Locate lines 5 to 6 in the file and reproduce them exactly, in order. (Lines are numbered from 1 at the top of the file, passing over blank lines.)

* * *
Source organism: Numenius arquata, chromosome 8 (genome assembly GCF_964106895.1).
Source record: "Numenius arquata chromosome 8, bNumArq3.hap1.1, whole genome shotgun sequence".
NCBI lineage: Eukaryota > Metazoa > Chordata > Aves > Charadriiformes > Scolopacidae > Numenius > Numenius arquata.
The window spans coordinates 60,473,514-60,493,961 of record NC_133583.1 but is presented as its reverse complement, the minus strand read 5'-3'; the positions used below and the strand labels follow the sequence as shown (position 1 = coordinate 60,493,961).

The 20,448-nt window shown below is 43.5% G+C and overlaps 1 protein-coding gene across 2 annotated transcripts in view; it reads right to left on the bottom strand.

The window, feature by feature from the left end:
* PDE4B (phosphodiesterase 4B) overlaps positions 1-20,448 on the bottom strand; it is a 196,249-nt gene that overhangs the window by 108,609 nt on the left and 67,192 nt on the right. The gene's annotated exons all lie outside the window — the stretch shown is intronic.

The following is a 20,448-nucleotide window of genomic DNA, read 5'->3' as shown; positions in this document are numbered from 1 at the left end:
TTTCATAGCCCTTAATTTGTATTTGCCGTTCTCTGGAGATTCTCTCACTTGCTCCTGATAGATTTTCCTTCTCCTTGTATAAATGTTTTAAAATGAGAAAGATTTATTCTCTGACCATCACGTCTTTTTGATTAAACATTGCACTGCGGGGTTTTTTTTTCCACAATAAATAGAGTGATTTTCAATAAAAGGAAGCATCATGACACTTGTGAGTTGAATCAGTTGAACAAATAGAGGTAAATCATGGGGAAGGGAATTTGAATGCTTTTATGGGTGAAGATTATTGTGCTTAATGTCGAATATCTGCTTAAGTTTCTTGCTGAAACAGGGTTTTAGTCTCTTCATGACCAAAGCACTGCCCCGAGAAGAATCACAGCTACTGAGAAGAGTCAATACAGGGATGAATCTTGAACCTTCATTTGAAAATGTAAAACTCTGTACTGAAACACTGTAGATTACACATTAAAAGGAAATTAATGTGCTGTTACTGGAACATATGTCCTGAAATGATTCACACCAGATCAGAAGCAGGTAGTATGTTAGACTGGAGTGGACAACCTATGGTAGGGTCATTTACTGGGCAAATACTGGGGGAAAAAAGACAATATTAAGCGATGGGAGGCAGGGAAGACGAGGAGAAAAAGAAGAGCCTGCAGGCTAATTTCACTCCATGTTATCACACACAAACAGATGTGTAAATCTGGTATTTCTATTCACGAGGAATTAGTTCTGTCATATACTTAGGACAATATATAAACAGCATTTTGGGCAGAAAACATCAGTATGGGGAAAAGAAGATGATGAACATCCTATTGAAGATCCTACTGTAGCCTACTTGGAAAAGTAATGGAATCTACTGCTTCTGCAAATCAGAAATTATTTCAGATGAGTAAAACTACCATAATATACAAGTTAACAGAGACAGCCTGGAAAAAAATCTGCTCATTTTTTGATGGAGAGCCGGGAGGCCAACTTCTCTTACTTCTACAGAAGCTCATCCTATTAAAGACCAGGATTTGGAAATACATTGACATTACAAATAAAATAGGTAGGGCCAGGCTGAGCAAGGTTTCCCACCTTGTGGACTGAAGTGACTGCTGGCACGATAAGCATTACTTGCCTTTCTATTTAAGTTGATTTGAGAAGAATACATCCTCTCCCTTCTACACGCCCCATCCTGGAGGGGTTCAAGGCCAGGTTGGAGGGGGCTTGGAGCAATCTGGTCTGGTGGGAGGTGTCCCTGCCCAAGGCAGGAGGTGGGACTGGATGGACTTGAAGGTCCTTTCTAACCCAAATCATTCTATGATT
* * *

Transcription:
The 20,448-nt window shown below is 43.5% G+C and overlaps 1 protein-coding gene across 2 annotated transcripts in view; it reads right to left on the bottom strand.

The window, feature by feature from the left end: